The neural circuits for cue-switching could be constructed in two ways: (1) an initial period of navigation using the cue that identifies the target could calibrate navigation with the second cue, requiring no ongoing integration of the two sensory systems, or (2) direct integration of the two sensory systems could correlate the guidance information provided by the different cues. Thus, in the case of T. diomedea, the slugs could either use OGR to move toward prey or mates and at the same time detect crawling direction relative to the earth's magnetic field, or alternatively they could directly measure the magnetic bearing of flow containing attractive odors. To partially test this, a pulse of odor in flow can be applied to slugs, ensuring the pulse ends before the slugs complete a turn response. If during subsequent crawling a magnetic field manipulation causes a corresponding offset in crawling direction, then the direct integration hypothesis is supported: slugs measure the magnetic headings of odor pulses. However, if the slugs are unaffected by the magnetic change after the odor pulse, then either the slugs measure the magnetic heading while using rheotactic crawling or their magnetic measurement of odor pulse heading takes longer than the animals take to turn into the pulse. Thus, distinguishing between these possibilities is not assured using behavioral experiments, and analysis of the neural circuitry underlying the navigational strategies may be required.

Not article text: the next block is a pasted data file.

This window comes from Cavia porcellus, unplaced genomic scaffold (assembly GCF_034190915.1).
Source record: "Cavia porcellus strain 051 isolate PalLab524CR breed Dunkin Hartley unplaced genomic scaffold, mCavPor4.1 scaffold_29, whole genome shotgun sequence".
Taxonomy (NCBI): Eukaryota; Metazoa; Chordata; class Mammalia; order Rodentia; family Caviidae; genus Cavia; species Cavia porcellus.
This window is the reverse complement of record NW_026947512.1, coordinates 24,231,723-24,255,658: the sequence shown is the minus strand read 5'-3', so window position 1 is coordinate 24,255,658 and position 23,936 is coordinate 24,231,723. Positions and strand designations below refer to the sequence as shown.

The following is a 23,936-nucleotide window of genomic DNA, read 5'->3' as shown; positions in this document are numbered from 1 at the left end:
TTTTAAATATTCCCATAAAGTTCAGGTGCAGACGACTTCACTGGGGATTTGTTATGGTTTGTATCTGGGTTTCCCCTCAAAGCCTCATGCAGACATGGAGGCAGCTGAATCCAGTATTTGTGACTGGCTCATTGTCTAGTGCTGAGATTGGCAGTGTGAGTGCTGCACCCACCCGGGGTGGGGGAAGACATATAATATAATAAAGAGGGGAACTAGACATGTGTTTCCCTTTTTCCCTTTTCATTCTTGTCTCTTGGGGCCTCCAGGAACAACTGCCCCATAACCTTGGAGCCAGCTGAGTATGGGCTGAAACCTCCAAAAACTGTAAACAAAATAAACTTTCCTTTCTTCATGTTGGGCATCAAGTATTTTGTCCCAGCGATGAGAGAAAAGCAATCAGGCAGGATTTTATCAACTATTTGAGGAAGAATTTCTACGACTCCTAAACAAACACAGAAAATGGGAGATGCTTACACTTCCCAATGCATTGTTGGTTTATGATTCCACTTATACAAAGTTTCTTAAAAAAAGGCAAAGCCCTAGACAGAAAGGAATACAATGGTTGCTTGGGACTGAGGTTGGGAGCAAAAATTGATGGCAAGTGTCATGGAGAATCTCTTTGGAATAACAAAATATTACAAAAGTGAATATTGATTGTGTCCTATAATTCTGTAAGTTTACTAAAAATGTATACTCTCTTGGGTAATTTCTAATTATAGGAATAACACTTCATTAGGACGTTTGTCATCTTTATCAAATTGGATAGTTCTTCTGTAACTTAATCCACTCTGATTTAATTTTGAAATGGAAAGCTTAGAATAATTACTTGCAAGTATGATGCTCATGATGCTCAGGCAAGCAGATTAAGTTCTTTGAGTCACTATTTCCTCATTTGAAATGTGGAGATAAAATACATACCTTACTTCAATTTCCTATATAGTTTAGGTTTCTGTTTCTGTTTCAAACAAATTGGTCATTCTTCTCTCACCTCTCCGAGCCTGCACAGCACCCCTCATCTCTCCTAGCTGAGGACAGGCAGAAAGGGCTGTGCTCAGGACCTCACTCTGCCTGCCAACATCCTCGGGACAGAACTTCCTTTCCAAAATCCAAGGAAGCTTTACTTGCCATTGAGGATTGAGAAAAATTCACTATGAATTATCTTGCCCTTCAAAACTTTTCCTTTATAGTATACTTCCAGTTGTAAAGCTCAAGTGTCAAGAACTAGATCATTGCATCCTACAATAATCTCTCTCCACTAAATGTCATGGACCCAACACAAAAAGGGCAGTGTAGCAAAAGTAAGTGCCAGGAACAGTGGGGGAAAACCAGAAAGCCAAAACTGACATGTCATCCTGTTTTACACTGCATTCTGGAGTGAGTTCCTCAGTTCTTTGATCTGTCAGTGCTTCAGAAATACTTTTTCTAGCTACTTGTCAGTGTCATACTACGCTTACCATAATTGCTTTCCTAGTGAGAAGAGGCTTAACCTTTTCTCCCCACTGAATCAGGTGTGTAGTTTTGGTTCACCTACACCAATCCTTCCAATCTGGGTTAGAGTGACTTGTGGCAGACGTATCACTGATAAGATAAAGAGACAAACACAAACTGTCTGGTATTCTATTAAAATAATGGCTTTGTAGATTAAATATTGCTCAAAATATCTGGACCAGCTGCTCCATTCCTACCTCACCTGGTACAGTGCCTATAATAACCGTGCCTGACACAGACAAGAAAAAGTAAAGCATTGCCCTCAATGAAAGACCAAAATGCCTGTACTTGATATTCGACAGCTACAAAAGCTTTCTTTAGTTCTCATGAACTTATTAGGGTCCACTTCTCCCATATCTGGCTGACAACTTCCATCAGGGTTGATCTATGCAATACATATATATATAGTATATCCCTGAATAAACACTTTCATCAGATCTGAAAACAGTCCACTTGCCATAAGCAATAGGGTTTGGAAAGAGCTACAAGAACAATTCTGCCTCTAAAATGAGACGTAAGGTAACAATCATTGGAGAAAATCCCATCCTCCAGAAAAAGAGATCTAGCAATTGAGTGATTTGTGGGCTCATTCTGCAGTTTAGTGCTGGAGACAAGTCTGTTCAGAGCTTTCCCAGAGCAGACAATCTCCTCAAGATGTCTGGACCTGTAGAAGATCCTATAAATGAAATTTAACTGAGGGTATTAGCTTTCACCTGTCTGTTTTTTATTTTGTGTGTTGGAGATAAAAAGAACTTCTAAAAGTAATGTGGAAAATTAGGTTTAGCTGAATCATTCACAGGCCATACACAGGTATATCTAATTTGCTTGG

Switching cues to a magnetic compass sense might be beneficial for a number of animals navigating over shorter distances. It seems particularly advantageous for either slow-moving animals in rapidly changing environments (like T. diomedea) or those animals with either poor vision or homogenous visual surroundings, such that visual cues cannot be used to build a spatial representation of the environment. For example, many other slow-moving mollusks and echinoderms track odor plumes (Bousfield, 1978; Cook, 1980; Croll, 1983; Chelazzi et al., 1988; Swenson and McClintock, 1998; Drolet and Himmelman, 2004; Ferner and Weissburg, 2005) and many do so with little available information from vision (due to poor visual ability, low light, or few landmarks) suggesting a magnetic compass sense could be useful in habitats with variable flow directions. Invertebrates with magnetic compass senses implicated in other orientation behaviors (e.g., Arendse, 1978; Ugolini and Pezzani, 1995; Vacha and Soukopova, 2004; Dommer et al., 2008) could also use the magnetic compass in short distance navigation. Finally, switching to a magnetic compass sense could also benefit faster animals, provided the primary navigational cues change even more rapidly. Birds, salmonids, and hymenopteran insects all have known magnetoreceptive abilities (Wiltschko and Wiltschko, 2005; Lohmann et al., 2008; Wajnberg et al., 2010), and alongside any role in long distance navigation, these animals could also switch to a magnetic compass during short distance navigation if their primary navigational cues are especially variable or ephemeral. For example, marine birds tracking odor plumes to find prey (Nevitt et al., 2008), burrows (Bonadonna et al., 2001), or islands (Grubb Jr., 1979) in conditions with variable wind direction could potentially switch to a magnetic compass as the next best sensory option, when visual cues for orientation are limited. Alternatively, many faster animals (insects, frogs, birds etc.) track intermittent acoustic signals (Searcy and Andersson, 1986), and these might also improve navigational success by temporarily switching to a magnetic compass during silent periods. Regardless of how quickly the animals move, the common theme amongst all these speculative possibilities is a potentially unreliable primary cue that changes quickly enough that it cannot be used for the entire short distance navigation behavior.